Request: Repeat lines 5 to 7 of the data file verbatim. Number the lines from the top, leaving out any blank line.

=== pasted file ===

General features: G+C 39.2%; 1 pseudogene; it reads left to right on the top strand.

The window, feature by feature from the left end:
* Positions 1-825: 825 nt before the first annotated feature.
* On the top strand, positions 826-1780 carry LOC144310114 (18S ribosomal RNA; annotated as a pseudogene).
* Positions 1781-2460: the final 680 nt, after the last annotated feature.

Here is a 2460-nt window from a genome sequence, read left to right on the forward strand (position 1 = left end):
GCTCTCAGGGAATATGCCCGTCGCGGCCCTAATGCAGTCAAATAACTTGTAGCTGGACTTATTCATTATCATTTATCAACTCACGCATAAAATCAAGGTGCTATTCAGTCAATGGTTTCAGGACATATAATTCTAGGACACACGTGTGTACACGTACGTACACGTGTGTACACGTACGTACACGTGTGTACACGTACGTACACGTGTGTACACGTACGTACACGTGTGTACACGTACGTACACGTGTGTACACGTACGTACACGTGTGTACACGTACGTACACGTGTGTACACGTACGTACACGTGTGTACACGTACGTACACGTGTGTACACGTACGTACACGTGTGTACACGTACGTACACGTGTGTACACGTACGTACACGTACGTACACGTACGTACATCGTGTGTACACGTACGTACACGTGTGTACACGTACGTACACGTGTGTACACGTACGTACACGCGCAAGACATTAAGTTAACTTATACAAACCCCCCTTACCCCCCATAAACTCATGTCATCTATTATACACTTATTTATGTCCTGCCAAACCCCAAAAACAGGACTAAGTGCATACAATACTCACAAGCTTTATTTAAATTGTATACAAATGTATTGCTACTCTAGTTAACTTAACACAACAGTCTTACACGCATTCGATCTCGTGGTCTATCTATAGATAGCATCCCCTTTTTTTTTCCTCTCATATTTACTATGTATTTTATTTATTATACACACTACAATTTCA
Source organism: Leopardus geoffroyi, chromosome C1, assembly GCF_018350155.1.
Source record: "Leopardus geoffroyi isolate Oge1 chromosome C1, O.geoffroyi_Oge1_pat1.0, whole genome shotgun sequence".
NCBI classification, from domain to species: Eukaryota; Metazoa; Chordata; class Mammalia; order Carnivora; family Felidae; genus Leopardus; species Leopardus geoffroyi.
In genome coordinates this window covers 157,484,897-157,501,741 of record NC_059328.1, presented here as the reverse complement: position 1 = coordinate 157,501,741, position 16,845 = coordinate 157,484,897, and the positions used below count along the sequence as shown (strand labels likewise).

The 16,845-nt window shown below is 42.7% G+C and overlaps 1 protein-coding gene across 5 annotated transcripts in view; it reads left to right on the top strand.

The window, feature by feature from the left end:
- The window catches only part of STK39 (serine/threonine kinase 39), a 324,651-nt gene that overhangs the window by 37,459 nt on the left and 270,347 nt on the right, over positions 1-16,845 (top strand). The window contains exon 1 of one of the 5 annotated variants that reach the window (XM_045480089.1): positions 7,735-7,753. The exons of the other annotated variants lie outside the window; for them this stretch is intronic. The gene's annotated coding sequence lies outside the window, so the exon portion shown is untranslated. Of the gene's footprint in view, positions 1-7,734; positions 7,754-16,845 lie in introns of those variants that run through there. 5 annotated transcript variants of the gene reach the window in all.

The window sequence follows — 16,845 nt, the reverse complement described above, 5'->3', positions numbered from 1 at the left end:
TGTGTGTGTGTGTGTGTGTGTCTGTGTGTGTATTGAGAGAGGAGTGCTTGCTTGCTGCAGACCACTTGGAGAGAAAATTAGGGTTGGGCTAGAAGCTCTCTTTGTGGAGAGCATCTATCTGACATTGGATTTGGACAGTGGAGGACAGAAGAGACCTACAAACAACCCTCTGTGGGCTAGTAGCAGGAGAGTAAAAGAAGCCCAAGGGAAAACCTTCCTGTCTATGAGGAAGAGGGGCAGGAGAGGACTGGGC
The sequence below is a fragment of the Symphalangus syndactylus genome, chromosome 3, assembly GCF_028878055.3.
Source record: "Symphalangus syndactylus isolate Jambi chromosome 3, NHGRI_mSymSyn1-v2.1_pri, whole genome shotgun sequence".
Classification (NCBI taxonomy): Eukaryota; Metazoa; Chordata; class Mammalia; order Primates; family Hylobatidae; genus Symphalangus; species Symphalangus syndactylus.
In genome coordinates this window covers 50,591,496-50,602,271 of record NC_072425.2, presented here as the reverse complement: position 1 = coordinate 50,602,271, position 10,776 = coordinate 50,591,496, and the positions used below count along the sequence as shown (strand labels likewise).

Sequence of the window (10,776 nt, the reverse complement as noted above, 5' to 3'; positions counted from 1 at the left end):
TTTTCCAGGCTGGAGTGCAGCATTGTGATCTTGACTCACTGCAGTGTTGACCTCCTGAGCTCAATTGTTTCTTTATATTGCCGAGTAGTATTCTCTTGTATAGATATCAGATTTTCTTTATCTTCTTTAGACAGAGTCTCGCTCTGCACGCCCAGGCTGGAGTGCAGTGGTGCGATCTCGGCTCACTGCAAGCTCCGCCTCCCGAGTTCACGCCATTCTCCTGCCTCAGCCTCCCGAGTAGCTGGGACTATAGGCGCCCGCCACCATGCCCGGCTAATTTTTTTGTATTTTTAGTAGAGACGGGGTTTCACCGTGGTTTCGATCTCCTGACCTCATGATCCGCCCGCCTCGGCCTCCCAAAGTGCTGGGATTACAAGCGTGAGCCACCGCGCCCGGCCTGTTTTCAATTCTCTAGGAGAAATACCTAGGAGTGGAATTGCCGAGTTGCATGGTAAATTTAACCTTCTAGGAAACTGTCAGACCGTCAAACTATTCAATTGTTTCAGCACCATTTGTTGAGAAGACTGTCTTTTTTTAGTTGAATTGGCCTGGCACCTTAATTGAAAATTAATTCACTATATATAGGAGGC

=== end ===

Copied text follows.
* Positions 1781-2460: the final 680 nt, after the last annotated feature.

Here is a 2460-nt window from a genome sequence, read left to right on the forward strand (position 1 = left end):
GCTCTCAGGGAATATGCCCGTCGCGGCCCTAATGCAGTCAAATAACTTGTAGCTGGACTTATTCATTATCATTTATCAACTCACGCATAAAATCAAGGTGCTATTCAGTCAATGGTTTCAGGACATATAATTCTAGGACACACGTGTGTACACGTACGTACACGTGTGTACACGTACGTACACGTGTGTACACGTACGTACACGTGTGTACACGTACGTACACGTGTGTACACGTACGTACACGTGTGTACACGTACGTACACGTGTGTACACGTACGTACACGTGTGTACACGTACGTACACGTGTGTACACGTACGTACACGTGTGTACACGTACGTACACGTGTGTACACGTACGTACACGTGTGTACACGTACGTACACGTACGTACACGTACGTACATCGTGTGTACACGTACGTACACGTGTGTACACGTACGTACACGTGTGTACACGTACGTACACGCGCAAGACATTAAGTTAACTTATACAAACCCCCCTTACCCCCCATAAACTCATGTCATCTATTATACACTTATTTATGTCCTGCCAAACCCCAAAAACAGGACTAAGTGCATACAATACTCACAAGCTTTATTTAAATTGTATACAAATGTATTGCTACTCTAGTTAACTTAACACAACAGTCTTACACGCATTCGATCTCGTGGTCTATCTATAGATAGCATCCCCTTTTTTTTTCCTCTCATATTTACTATGTATTTTATTTATTATACACACTACAATTTCA